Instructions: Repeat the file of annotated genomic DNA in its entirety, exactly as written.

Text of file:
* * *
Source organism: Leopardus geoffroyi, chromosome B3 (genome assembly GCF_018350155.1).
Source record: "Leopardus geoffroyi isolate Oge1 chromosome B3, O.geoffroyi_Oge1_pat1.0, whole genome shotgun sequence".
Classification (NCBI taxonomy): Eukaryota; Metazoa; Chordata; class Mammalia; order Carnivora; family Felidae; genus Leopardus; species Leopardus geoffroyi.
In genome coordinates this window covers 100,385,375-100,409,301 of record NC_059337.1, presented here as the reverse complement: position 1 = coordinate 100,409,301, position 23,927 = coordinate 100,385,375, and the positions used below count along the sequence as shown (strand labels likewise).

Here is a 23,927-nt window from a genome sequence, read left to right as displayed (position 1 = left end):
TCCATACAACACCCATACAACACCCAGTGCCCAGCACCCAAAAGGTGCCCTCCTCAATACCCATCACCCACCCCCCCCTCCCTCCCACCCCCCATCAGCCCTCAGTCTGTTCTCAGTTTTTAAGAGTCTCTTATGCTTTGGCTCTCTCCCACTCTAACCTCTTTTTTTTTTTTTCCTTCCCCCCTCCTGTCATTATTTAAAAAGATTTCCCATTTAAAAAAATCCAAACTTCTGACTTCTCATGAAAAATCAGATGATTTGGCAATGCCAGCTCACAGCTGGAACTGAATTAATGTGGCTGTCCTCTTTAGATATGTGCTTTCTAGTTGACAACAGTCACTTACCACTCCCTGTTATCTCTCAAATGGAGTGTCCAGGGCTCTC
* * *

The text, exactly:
Source organism: Leopardus geoffroyi, chromosome B3 (genome assembly GCF_018350155.1).
Source record: "Leopardus geoffroyi isolate Oge1 chromosome B3, O.geoffroyi_Oge1_pat1.0, whole genome shotgun sequence".
Classification (NCBI taxonomy): Eukaryota; Metazoa; Chordata; class Mammalia; order Carnivora; family Felidae; genus Leopardus; species Leopardus geoffroyi.
In genome coordinates this window covers 100,385,375-100,409,301 of record NC_059337.1, presented here as the reverse complement: position 1 = coordinate 100,409,301, position 23,927 = coordinate 100,385,375, and the positions used below count along the sequence as shown (strand labels likewise).

Here is a 23,927-nt window from a genome sequence, read left to right as displayed (position 1 = left end):
TCCATACAACACCCATACAACACCCAGTGCCCAGCACCCAAAAGGTGCCCTCCTCAATACCCATCACCCACCCCCCCCTCCCTCCCACCCCCCATCAGCCCTCAGTCTGTTCTCAGTTTTTAAGAGTCTCTTATGCTTTGGCTCTCTCCCACTCTAACCTCTTTTTTTTTTTTTCCTTCCCCCCTCCTGTCATTATTTAAAAAGATTTCCCATTTAAAAAAATCCAAACTTCTGACTTCTCATGAAAAATCAGATGATTTGGCAATGCCAGCTCACAGCTGGAACTGAATTAATGTGGCTGTCCTCTTTAGATATGTGCTTTCTAGTTGACAACAGTCACTTACCACTCCCTGTTATCTCTCAAATGGAGTGTCCAGGGCTCTC